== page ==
We are an independent Record Office and have been in existence since January, 1991. Our home is at what is now called the Havant Academy which is just north of Havant, Hampshire. We also have bases in Fareham and Eastleigh where we hold annual Exhibitions and Drop-ins for anyone who wants help in researching their family history. At the Centre we have 14 micro-fiche readers and 7 on-line computers and have a wide range of records for most of the UK especially Portsmouth, Hampshire, Sussex and the Isle of Wight and many countries of the world including the IGI for the whole world.
We meet in pleasant surroundings, with refreshments available and free parking and we always welcome visitors and prospective members. Help is always at hand with your researches, even on a one-to-one basis if you wish. You will be very welcome to pop in and see us and we are always open from 7.30pm on the second and fourth Tuesdays of every month.
This site is updated weekly and in the past week has seen updates to the Home Page, Parish Register Updates, New at the TNA, the Diary Page with details of the Open Days and other events, Centre News in particular.
Thank you for calling in to our site which was updated on 28th July, 2014. The total number of visitors since its creation in September, 2004 is 253,348.
For our sister site, Staunton Records, click here where you will find many more things about the history of Leigh Park www.leighpark.stauntoninfo.co.uk
The Staunton Park Genealogy Centre is based just north of Havant in Hampshire, England on what used to be part of the Staunton Estates. Because of this, we have a particular interest in life over the years in the Leigh Park area, which for many years was owned by Sir George Staunton, and, as you can see above, we have devoted a whole web site as a memorial to the life of Leigh Park and its people.
There are two ways that you can contact us. If you want to make a general enquiry, you can either write to us at:
Staunton Park Genealogy Centre, c/o The Community Department, Havant Academy, Wakefords Way, Havant, Hants. PO9 5JD.
You can Email us at: firstname.lastname@example.org
Whichever way you choose,we will endeavour to answer your communication as promptly as possible. May we request that you include the place where you live as this often helps us to direct you to a source of information which will be closer to you if we cannot help you.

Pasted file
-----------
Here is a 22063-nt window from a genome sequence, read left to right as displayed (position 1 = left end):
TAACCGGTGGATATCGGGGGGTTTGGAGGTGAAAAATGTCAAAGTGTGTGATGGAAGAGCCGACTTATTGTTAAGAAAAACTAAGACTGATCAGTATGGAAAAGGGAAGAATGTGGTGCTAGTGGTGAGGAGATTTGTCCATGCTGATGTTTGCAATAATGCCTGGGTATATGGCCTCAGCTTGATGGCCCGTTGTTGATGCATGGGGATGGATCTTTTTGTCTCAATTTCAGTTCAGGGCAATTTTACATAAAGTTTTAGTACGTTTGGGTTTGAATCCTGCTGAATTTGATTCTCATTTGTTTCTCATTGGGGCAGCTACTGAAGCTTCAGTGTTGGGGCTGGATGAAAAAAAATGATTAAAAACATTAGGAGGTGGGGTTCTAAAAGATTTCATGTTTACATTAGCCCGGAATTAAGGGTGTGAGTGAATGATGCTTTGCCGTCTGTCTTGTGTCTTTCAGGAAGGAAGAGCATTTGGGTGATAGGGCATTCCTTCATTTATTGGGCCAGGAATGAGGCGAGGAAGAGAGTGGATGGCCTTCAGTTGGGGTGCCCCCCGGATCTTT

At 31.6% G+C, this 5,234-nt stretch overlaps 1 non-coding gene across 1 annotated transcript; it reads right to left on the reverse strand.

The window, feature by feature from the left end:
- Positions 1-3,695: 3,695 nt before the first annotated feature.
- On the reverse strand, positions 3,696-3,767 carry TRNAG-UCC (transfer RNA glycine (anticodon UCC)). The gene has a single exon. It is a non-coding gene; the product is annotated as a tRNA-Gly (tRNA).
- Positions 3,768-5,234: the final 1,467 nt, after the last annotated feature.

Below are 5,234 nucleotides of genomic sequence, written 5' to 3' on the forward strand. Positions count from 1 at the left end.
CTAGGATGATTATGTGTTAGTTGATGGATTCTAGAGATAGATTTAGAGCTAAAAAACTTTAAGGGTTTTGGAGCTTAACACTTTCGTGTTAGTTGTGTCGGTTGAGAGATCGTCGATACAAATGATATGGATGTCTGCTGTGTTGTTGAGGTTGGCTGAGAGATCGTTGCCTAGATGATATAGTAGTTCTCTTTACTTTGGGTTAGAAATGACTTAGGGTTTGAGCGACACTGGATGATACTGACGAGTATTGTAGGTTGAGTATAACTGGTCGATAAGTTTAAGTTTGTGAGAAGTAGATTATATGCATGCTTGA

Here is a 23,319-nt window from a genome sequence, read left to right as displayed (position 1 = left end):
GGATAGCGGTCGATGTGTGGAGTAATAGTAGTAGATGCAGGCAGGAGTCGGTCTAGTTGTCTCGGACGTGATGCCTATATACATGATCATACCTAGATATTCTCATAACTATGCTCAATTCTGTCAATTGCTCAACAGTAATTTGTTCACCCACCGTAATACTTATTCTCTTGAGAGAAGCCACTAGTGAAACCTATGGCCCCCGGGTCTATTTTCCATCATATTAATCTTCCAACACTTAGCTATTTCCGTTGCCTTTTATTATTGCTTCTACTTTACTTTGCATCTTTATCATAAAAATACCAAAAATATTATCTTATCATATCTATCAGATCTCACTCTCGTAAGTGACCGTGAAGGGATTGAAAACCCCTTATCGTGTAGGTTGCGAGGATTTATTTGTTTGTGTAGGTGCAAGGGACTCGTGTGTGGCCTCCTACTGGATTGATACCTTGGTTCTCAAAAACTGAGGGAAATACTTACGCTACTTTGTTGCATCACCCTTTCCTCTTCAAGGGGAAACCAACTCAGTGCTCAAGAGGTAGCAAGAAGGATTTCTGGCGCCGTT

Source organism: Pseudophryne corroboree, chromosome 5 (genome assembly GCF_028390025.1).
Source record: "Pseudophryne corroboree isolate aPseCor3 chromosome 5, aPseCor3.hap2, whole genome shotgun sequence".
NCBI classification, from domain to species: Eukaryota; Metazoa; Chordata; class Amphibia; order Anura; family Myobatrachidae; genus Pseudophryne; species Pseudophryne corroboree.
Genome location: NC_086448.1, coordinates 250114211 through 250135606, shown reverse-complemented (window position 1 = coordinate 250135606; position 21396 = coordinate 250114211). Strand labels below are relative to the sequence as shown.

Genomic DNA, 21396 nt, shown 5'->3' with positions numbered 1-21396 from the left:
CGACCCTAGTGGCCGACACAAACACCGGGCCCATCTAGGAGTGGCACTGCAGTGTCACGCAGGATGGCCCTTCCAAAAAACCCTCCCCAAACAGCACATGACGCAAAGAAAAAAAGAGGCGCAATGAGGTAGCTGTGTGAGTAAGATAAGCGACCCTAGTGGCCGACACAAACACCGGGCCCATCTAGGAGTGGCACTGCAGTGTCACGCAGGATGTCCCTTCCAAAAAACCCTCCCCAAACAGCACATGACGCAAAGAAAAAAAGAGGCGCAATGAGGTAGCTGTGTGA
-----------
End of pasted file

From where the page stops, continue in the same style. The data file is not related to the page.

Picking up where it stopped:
We are unable to undertake research for enquiries, but can only try to answer questions from our records and databases. However, we will always offer advice if we can.
If you live in the Portsmouth/Havant area, then pop in and see us. We are always pleased to welcome visitors to the Centre on the 2nd and 4th Tuesdays of the month from 7.30 pm.
Now something about the area around our Centre at Havant:
Most of Havant is a conservation area, which developed from a junction of ancient thoroughfares dating from Roman times. The route went from Arundel, along the south coast, through Chichester and then towards Winchester, crossing a road from Hayling Island to Rowlands Castle and probably on towards London, joining what is now the A3. The Homewell Spring attracted the Romans to Havant, and those who succeeded them. This spring had never been known to freeze even in the hardest winter, and until 1970 it had never run dry.
Several traces of Roman life can still be found here - the remains of a villa was discovered in 1926 in the garden of a house in Langstone. Coins, rings, brooches and combs were also found together with an almost intact hypocaust, which was the Roman system of central heating. Further remains exist at Warblington and Bedhampton, and there are also some Roman foundations under St Faiths Church in the heart of Havant town centre.
The hamlet of Havenhunte was later established and by 1086, when the Domesday survey was made, it boasted two mills and three salterns.
In the reign of King John, a charter was granted authorising a weekly sheep and cattle market, and in the 15th century the town was granted the right to hold a two-day fair on the Feast of St Faith, October 6th. The fair was abolished in 1871.
It was the Homewell Spring that saw Havant become a centre for the treatment of animal skins for leather and parchment making, and the production of tallow and other by-products. Havant parchment was very highly regarded because of its unique whiteness, a quality imparted by the spring water.
The centre of Havant was devastated by fire in 1760 leaving the Old House at Home in South Street, the only remaining half-timbered building with projecting upper storey. However there are some attractive Georgian buildings in South Street and East Street, and the area behind East Street (The Pallant and Prince Georges Street) has considerable character which is protected by the designation of much of the town centre as a conservation area.
And so this is the base for our Family History Centre which covers not only the Havant area but wherever in the world researches take the members.
We try to keep this site frequently updated, and as there is always something going on, keep in touch and:
Please come back again soon!